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Ask Catherine 1 — Culture Sensitivity and the Unseen

2022-04-26

Author(s): Scott Douglas Jacobsen

Publication (Outlet/Website): The Good Men Project

Publication Date (yyyy/mm/dd): 2019/02/18

Catherine Broomfield is the Executive Director of iHuman Youth Society. She loves the challenge and excitement of the job, especially with the diversity of the workplace and the people with non-profits. She has worked, in fact, in both the public and the private sectors. Here we open with iHuman Youth Society, cultural sensitivity, and the unseen populations of Canada.

The interview opened on the work through iHuman Youth Society by Broomfield. She remarked on the Executive Director position with the standard leadership and administrative tasks that come with the station.

She also commented on the budget monitoring and forecasting, the grant writing, and the strategic planning as well. It amounts to the standard set of tasks for an executive director. But not so normal, her role requires another set of specific tasks, too.

“Atypically, but normal for a smaller organization, I also do front-line work with the youth such as responding to crises and critical incidents within our building or connecting with them about opportunities they want to pursue and seeing how iHuman can support those ideas. I’ve also been known to clean toilets, shovel snow. Basically whatever might need doing to support the agency I’m at the ready,” Broomfield stated.

When I asked about the need to build cultural sensitivity into the work with a diverse group of young people who need help, she noted that this was, indeed, an important question while also making a distinction between cultural sensitivity and cultural safety.

Where the former is sometimes used and the latter is intended or necessary, cultural sensitivity being the awareness of the interaction with others in a cultural context. The cultural safety being something of a recognition of a positionality in relation to others and then working to create a space for safe and healthy communication.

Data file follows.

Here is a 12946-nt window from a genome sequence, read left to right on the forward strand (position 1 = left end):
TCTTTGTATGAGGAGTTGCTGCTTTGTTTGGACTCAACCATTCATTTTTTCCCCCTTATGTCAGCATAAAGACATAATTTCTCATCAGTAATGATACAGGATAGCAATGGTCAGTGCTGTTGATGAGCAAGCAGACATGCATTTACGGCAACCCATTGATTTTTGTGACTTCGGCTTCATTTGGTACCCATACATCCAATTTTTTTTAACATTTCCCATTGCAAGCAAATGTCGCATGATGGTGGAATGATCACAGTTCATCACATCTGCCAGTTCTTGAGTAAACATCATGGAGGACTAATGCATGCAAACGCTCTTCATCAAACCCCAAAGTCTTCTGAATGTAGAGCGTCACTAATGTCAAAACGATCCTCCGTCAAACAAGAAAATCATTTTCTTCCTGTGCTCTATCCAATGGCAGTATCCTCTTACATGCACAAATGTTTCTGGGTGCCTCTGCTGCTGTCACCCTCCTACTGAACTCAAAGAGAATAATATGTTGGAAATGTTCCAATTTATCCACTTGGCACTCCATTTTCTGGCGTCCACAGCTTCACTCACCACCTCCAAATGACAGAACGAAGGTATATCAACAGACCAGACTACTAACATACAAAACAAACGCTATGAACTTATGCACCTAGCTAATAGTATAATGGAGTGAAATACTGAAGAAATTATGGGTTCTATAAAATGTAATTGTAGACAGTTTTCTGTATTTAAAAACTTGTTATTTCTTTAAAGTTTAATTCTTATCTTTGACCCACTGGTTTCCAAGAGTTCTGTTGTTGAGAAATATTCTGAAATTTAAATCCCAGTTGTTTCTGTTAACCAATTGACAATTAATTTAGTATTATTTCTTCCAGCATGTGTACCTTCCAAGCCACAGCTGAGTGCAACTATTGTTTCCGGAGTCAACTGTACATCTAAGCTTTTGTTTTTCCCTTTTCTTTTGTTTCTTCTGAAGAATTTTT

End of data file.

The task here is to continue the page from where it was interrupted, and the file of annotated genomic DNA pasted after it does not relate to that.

“Inherently then, you can appreciate that trauma awareness is embedded in practice that is cultural safe. I believe the term evolved from nursing practice in New Zealand and has been recognized for its value especially as it relates to working with Indigenous peoples and others who have experienced systemic trauma,” Broomfield explained, “Therefore, cultural safety, is a key element of the relational approach iHuman takes when we work with marginalized and traumatized young people. Our youth practice, then, involves creating safe and trusting interactions that build into relationships where the young person can describe the barriers they face, express what they need, and how they’d like that support provided.”

Those approaches with a young person help them feel valued and witnessed, where the ultimate goal is an improvement in the young person feeling a sense of belonging, identity, self-worth, and sense of purpose.

Broomfield continued to describe the subpopulations of those who are, in essence, the commonly unseen members of the general population, by definition as they do not fit within the normalized structure of the society.

Broomfield stated, “For people who experience erasure, I would suggest this is a profoundly fundamental question about equity, justice and privilege. For myself, I believe this discrimination stems from human societies tend to privilege one class of people above others. It’s a way to distribute abundance and resources to those deemed worthy of these means and control and withhold the same from those identified as the ‘nots’. Why this is the case is truly beyond my understanding.”

She concluded stating that iHuman Youth Society is built around the building of relationships with young people that they value. It is honoring what is built there and helping include those who have been feeling excluded, through the provision of a sense of community.

Human Rights
Wednesdays 7 pm EST / 4 pm PST
Call-In Details: (701) 801-1220
Meeting ID: 934-317-242
Lead Page: https://goodmenproject.lpages.co/conscious-intersectionality/
Led by: Scott Douglas Jacobsen

License

In-Sight Publishing by Scott Douglas Jacobsen is licensed under a Creative Commons Attribution-NonCommercial-NoDerivatives 4.0 International License. Based on a work at www.in-sightpublishing.com.

Copyright

© Scott Douglas Jacobsen and In-Sight Publishing 2012-Present. Unauthorized use and/or duplication of this material without express and written permission from this site’s author and/or owner is strictly prohibited. Excerpts and links may be used, provided that full and clear credit is given to Scott Douglas Jacobsen and In-Sight Publishing with appropriate and specific direction to the original content. All interviewees and authors co-copyright their material and may disseminate for their independent purposes.

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